2. We must likewise avoid the other extreme of over simplifying the attributes to preserve the unity, in other words, conceiving of God as, in Himself, absolute simplicity with no other distinction of qualities or powers, and the attributes as merely names of ideas which we have concerning Him. This tends towards pantheism. The attributes are objective reality. Martensen states it correctly when he says that the attributes are "not human modes of apprehending God, but Godts mode of revealing Himself."
  3. The relationship between God's nature and His attributes can be clarified further in the words of Miley, "Being and attributes are separable in abstract thought, but inseparable in reality."
  4. While God can only be truly known through personal, spiritual contact, yet a study of His attributes enlarges our thought of God and deepens our love for Him and trust in Him. Therefore the chief value of this study is that it helps to preserve the idea of God from being indefinite and corrupt.
  5. It must constantly be kept in mind and needs to be repeated that attributes have no existence apart from the nature of God, nor can the Being of God have any reality apart from His attributes. Quotation from W.N.Clarke will perhaps help — It is important to remember that attributes do not make up the being of God.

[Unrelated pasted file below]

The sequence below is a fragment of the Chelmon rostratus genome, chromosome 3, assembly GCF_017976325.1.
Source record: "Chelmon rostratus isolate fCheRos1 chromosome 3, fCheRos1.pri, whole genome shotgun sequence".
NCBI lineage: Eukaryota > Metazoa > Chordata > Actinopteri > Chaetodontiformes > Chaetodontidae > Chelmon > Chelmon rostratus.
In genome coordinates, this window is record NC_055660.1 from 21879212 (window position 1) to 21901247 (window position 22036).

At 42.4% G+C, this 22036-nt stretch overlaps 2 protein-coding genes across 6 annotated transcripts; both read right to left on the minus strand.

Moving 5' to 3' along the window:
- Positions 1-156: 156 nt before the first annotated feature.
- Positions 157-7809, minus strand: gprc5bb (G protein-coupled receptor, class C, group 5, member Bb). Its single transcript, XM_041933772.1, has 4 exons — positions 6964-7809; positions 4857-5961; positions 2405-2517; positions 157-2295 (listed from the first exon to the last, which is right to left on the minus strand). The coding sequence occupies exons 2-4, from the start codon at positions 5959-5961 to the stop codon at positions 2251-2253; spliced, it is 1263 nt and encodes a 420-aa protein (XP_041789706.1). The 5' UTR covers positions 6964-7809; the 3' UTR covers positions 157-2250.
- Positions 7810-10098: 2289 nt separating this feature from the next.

On the contrary, we have to conceive of God as existing, with the essential powers of a personal spirit, before we can begin to attribute to Him modes of activity and qualities of character. The necessary powers of a personal spirit are not attributes. Thus, the affectional nature is not an attribute but love is. The power of knowing is not ranked as an attribute, for the spirit would not be spirit without the power of knowing; but omniscience, which is a mode of exorcising the power of knowing, is an attribute of God.

Will is not an attribute, but a necessary power; but holiness is an attribute of God for it is the quality of character by which all action of His will is determined. God exists as a personal spirit, and His attributes belong to Him or inhere in Hire."
(Outlines of Christian Theology pp.75,76.)

< back to previous page >

©2008 Church Education Trust